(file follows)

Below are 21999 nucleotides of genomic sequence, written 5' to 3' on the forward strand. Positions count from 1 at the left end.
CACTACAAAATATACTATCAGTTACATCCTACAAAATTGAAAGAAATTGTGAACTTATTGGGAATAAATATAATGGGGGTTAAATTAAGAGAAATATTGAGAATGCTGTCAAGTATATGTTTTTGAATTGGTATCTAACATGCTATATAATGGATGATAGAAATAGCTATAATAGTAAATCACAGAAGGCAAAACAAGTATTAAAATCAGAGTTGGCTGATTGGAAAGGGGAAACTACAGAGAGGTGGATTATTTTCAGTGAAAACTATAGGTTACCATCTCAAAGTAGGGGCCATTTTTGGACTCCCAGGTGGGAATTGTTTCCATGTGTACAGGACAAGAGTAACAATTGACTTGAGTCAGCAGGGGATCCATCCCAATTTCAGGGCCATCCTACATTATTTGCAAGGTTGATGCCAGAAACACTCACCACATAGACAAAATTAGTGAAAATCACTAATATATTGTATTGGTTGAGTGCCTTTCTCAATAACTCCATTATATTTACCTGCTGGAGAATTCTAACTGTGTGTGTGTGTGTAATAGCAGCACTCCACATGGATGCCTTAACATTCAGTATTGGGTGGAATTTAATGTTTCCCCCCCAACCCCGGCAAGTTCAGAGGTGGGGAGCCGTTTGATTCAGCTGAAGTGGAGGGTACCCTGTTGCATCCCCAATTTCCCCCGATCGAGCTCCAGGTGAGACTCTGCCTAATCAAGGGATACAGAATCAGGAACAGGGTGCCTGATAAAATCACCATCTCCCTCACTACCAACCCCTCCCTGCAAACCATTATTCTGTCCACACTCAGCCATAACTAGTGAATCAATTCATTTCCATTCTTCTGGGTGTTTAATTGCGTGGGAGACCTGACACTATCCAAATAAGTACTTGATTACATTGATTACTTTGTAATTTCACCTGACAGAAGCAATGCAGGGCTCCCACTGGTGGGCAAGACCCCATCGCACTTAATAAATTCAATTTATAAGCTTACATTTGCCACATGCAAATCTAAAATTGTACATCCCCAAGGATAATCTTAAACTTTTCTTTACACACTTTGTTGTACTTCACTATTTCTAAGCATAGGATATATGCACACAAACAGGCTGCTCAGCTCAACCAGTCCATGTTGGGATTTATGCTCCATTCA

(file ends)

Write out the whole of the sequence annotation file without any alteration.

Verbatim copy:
Below are 21999 nucleotides of genomic sequence, written 5' to 3' on the forward strand. Positions count from 1 at the left end.
CACTACAAAATATACTATCAGTTACATCCTACAAAATTGAAAGAAATTGTGAACTTATTGGGAATAAATATAATGGGGGTTAAATTAAGAGAAATATTGAGAATGCTGTCAAGTATATGTTTTTGAATTGGTATCTAACATGCTATATAATGGATGATAGAAATAGCTATAATAGTAAATCACAGAAGGCAAAACAAGTATTAAAATCAGAGTTGGCTGATTGGAAAGGGGAAACTACAGAGAGGTGGATTATTTTCAGTGAAAACTATAGGTTACCATCTCAAAGTAGGGGCCATTTTTGGACTCCCAGGTGGGAATTGTTTCCATGTGTACAGGACAAGAGTAACAATTGACTTGAGTCAGCAGGGGATCCATCCCAATTTCAGGGCCATCCTACATTATTTGCAAGGTTGATGCCAGAAACACTCACCACATAGACAAAATTAGTGAAAATCACTAATATATTGTATTGGTTGAGTGCCTTTCTCAATAACTCCATTATATTTACCTGCTGGAGAATTCTAACTGTGTGTGTGTGTGTAATAGCAGCACTCCACATGGATGCCTTAACATTCAGTATTGGGTGGAATTTAATGTTTCCCCCCCAACCCCGGCAAGTTCAGAGGTGGGGAGCCGTTTGATTCAGCTGAAGTGGAGGGTACCCTGTTGCATCCCCAATTTCCCCCGATCGAGCTCCAGGTGAGACTCTGCCTAATCAAGGGATACAGAATCAGGAACAGGGTGCCTGATAAAATCACCATCTCCCTCACTACCAACCCCTCCCTGCAAACCATTATTCTGTCCACACTCAGCCATAACTAGTGAATCAATTCATTTCCATTCTTCTGGGTGTTTAATTGCGTGGGAGACCTGACACTATCCAAATAAGTACTTGATTACATTGATTACTTTGTAATTTCACCTGACAGAAGCAATGCAGGGCTCCCACTGGTGGGCAAGACCCCATCGCACTTAATAAATTCAATTTATAAGCTTACATTTGCCACATGCAAATCTAAAATTGTACATCCCCAAGGATAATCTTAAACTTTTCTTTACACACTTTGTTGTACTTCACTATTTCTAAGCATAGGATATATGCACACAAACAGGCTGCTCAGCTCAACCAGTCCATGTTGGGATTTATGCTCCATTCA